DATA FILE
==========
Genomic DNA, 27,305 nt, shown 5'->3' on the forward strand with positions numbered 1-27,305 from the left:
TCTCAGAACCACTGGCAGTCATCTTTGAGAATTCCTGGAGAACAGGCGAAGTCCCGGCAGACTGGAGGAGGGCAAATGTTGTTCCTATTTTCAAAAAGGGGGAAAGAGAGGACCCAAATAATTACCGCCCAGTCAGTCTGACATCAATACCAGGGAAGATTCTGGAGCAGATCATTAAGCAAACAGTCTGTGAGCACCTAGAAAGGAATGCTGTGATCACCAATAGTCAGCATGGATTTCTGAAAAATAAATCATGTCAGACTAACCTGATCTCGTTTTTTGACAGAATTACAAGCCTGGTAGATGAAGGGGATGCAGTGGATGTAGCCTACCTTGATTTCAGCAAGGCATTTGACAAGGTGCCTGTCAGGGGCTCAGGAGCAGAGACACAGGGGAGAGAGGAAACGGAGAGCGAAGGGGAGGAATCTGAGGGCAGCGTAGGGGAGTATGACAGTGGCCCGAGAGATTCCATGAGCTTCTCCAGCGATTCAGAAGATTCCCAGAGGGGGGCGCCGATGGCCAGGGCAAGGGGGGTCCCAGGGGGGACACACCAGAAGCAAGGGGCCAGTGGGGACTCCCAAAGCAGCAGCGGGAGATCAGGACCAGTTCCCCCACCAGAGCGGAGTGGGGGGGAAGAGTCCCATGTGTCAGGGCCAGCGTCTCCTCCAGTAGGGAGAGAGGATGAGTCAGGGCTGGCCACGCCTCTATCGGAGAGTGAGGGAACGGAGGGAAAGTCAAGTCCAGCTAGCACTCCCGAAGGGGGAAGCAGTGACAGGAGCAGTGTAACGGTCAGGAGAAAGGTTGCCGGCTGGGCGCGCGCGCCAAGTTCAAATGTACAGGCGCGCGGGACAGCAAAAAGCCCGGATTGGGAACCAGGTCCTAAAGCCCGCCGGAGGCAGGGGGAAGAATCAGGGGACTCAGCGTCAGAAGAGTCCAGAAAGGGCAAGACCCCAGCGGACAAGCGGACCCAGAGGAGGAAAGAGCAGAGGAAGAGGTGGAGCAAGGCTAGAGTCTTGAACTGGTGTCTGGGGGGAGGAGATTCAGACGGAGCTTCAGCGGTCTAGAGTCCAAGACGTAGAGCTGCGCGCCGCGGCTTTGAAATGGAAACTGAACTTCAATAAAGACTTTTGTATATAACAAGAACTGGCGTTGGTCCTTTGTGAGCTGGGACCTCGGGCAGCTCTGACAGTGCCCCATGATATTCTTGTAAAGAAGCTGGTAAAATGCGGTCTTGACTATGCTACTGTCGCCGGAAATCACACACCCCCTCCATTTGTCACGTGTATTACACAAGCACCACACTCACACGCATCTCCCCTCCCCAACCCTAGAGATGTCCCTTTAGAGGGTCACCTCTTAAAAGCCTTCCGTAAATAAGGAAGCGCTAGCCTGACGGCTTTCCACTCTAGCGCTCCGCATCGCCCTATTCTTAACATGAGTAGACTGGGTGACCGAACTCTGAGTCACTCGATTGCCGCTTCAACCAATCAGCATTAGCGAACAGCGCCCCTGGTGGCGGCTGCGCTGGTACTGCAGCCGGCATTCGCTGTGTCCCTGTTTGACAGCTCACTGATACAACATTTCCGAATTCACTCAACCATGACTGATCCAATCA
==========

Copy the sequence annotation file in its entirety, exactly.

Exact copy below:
Genomic DNA, 27,305 nt, shown 5'->3' on the forward strand with positions numbered 1-27,305 from the left:
TCTCAGAACCACTGGCAGTCATCTTTGAGAATTCCTGGAGAACAGGCGAAGTCCCGGCAGACTGGAGGAGGGCAAATGTTGTTCCTATTTTCAAAAAGGGGGAAAGAGAGGACCCAAATAATTACCGCCCAGTCAGTCTGACATCAATACCAGGGAAGATTCTGGAGCAGATCATTAAGCAAACAGTCTGTGAGCACCTAGAAAGGAATGCTGTGATCACCAATAGTCAGCATGGATTTCTGAAAAATAAATCATGTCAGACTAACCTGATCTCGTTTTTTGACAGAATTACAAGCCTGGTAGATGAAGGGGATGCAGTGGATGTAGCCTACCTTGATTTCAGCAAGGCATTTGACAAGGTGCCTGTCAGGGGCTCAGGAGCAGAGACACAGGGGAGAGAGGAAACGGAGAGCGAAGGGGAGGAATCTGAGGGCAGCGTAGGGGAGTATGACAGTGGCCCGAGAGATTCCATGAGCTTCTCCAGCGATTCAGAAGATTCCCAGAGGGGGGCGCCGATGGCCAGGGCAAGGGGGGTCCCAGGGGGGACACACCAGAAGCAAGGGGCCAGTGGGGACTCCCAAAGCAGCAGCGGGAGATCAGGACCAGTTCCCCCACCAGAGCGGAGTGGGGGGGAAGAGTCCCATGTGTCAGGGCCAGCGTCTCCTCCAGTAGGGAGAGAGGATGAGTCAGGGCTGGCCACGCCTCTATCGGAGAGTGAGGGAACGGAGGGAAAGTCAAGTCCAGCTAGCACTCCCGAAGGGGGAAGCAGTGACAGGAGCAGTGTAACGGTCAGGAGAAAGGTTGCCGGCTGGGCGCGCGCGCCAAGTTCAAATGTACAGGCGCGCGGGACAGCAAAAAGCCCGGATTGGGAACCAGGTCCTAAAGCCCGCCGGAGGCAGGGGGAAGAATCAGGGGACTCAGCGTCAGAAGAGTCCAGAAAGGGCAAGACCCCAGCGGACAAGCGGACCCAGAGGAGGAAAGAGCAGAGGAAGAGGTGGAGCAAGGCTAGAGTCTTGAACTGGTGTCTGGGGGGAGGAGATTCAGACGGAGCTTCAGCGGTCTAGAGTCCAAGACGTAGAGCTGCGCGCCGCGGCTTTGAAATGGAAACTGAACTTCAATAAAGACTTTTGTATATAACAAGAACTGGCGTTGGTCCTTTGTGAGCTGGGACCTCGGGCAGCTCTGACAGTGCCCCATGATATTCTTGTAAAGAAGCTGGTAAAATGCGGTCTTGACTATGCTACTGTCGCCGGAAATCACACACCCCCTCCATTTGTCACGTGTATTACACAAGCACCACACTCACACGCATCTCCCCTCCCCAACCCTAGAGATGTCCCTTTAGAGGGTCACCTCTTAAAAGCCTTCCGTAAATAAGGAAGCGCTAGCCTGACGGCTTTCCACTCTAGCGCTCCGCATCGCCCTATTCTTAACATGAGTAGACTGGGTGACCGAACTCTGAGTCACTCGATTGCCGCTTCAACCAATCAGCATTAGCGAACAGCGCCCCTGGTGGCGGCTGCGCTGGTACTGCAGCCGGCATTCGCTGTGTCCCTGTTTGACAGCTCACTGATACAACATTTCCGAATTCACTCAACCATGACTGATCCAATCA